Horror in the highlands: Asheville’s ghostly legends provide a glimpse into city’s past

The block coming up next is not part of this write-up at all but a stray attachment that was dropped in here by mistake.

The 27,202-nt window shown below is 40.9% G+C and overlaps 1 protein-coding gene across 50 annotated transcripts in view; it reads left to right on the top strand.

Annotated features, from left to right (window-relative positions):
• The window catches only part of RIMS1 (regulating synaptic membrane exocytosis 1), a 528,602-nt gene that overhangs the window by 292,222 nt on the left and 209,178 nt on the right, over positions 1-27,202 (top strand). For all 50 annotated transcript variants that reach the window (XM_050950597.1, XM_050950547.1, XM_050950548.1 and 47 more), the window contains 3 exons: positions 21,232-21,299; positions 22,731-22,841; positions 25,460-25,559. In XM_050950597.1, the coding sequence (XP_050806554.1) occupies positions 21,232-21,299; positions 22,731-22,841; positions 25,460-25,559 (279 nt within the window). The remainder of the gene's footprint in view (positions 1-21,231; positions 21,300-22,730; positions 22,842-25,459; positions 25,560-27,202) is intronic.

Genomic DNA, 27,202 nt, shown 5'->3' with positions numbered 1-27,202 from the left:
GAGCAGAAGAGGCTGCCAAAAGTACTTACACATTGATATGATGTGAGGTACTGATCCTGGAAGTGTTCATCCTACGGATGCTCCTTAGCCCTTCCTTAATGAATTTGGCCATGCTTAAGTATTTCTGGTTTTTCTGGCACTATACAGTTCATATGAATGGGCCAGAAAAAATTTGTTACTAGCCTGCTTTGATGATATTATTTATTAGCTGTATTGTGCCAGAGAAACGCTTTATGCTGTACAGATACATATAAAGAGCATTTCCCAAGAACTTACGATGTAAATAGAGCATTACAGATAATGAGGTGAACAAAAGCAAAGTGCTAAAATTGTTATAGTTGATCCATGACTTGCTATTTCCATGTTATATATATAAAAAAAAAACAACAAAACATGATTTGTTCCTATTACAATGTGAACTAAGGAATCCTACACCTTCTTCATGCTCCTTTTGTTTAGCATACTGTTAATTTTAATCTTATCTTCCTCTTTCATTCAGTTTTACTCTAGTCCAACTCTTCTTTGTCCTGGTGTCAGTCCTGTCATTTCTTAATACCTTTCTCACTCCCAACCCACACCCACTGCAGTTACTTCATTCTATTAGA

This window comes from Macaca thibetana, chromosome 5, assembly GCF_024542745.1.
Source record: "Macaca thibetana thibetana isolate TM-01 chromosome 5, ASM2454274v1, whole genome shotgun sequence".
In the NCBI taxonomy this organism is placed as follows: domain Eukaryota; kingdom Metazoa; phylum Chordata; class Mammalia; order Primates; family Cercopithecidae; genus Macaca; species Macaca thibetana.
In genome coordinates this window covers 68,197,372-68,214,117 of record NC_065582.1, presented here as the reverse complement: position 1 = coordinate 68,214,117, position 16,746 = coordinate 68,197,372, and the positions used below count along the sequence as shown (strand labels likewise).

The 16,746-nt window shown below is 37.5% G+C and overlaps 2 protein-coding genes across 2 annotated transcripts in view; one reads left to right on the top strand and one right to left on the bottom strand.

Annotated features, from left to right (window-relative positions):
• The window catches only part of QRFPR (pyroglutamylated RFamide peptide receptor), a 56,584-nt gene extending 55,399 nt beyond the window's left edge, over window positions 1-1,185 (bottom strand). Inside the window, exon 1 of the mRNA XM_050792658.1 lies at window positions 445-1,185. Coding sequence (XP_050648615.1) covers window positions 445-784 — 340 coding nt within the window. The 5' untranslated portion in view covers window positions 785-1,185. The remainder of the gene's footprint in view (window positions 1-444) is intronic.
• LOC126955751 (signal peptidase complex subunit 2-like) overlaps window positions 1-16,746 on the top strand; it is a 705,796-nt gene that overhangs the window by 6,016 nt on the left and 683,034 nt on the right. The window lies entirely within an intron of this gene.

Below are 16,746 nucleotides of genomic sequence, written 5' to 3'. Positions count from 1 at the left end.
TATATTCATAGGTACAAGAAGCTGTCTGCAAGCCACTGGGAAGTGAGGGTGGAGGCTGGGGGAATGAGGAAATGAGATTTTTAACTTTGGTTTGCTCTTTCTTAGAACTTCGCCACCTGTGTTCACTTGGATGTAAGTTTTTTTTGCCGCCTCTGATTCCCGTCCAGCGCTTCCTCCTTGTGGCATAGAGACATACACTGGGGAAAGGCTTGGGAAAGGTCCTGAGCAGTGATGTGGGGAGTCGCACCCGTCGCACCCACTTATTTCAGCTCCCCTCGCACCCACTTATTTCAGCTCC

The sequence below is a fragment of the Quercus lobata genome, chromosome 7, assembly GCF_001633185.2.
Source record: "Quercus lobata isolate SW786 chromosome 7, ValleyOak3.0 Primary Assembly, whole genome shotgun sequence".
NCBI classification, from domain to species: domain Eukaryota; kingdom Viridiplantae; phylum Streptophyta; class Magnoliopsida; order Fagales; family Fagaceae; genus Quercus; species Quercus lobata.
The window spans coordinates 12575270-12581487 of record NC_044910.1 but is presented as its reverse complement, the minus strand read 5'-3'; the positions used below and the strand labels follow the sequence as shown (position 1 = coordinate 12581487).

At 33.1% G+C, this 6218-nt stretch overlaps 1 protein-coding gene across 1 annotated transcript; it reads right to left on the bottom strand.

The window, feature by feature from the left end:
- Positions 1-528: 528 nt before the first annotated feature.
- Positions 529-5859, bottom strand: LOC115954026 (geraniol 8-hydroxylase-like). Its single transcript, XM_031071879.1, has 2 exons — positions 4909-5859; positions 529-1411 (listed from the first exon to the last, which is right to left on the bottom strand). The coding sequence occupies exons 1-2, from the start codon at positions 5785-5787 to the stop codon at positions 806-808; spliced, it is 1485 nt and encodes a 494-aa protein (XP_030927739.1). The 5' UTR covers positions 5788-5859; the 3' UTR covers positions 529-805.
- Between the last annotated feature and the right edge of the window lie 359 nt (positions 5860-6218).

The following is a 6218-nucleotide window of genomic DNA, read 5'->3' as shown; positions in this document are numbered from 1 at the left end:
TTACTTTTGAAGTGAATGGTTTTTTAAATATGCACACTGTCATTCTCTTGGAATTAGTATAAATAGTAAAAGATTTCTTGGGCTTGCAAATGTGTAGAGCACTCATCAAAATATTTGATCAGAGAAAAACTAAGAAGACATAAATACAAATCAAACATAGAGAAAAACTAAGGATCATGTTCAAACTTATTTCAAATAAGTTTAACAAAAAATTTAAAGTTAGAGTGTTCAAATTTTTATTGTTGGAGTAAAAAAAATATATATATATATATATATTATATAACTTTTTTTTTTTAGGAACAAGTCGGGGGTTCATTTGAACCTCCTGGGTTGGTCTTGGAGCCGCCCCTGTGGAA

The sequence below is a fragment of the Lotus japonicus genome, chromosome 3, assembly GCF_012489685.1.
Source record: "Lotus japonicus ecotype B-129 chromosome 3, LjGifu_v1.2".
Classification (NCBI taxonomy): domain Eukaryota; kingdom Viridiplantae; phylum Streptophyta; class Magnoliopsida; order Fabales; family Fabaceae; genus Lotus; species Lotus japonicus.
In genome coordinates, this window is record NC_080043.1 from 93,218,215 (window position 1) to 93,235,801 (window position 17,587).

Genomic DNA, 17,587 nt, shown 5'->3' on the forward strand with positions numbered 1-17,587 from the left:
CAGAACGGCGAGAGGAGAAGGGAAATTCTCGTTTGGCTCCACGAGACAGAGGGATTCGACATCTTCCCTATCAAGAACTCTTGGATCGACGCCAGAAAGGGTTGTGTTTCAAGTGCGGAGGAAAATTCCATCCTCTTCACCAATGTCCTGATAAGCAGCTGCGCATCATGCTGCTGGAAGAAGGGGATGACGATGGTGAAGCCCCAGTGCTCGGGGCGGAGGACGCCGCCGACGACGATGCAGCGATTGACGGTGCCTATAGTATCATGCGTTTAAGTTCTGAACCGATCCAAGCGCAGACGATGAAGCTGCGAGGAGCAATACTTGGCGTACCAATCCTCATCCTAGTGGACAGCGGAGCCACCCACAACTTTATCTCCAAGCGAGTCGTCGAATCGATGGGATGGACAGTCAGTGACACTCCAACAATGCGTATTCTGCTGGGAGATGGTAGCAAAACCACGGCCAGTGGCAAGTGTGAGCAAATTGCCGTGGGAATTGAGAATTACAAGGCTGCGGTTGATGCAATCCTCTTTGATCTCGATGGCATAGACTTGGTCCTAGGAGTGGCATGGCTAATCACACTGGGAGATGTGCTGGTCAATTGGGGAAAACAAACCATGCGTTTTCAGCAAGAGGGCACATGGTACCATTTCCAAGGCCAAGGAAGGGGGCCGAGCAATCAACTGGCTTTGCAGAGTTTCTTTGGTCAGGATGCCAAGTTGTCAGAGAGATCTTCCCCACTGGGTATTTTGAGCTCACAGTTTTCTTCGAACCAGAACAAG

riverside-20-1100x733(Mountain XPress) The large crowd that packs the back room of West Asheville’s new Byrish Haus & Pub isn’t unusual for a Wednesday evening, but its purpose there might be a little strange, even for this town. “Tonight, we will be conducting an investigation and seance in a way that’s never been done in Asheville,” says Joshua P. Warren, Asheville native and nationally renowned paranormal investigator. Employing a host of electrostatic detectors and traditional instruments of the occult, Warren, forensic historian Vance Pollock and a host of paranormal investigators, “sensitives” and mediums are about to attempt to identify and draw out a spirit said to be plaguing the new bar. Like any good Southern city, Asheville’s history is steeped in the gothic and the paranormal. While the facts and claims behind these legends vary from story to story (and storyteller), Asheville’s “ghosts” play an often unheralded role in capturing and preserving the city’s past.

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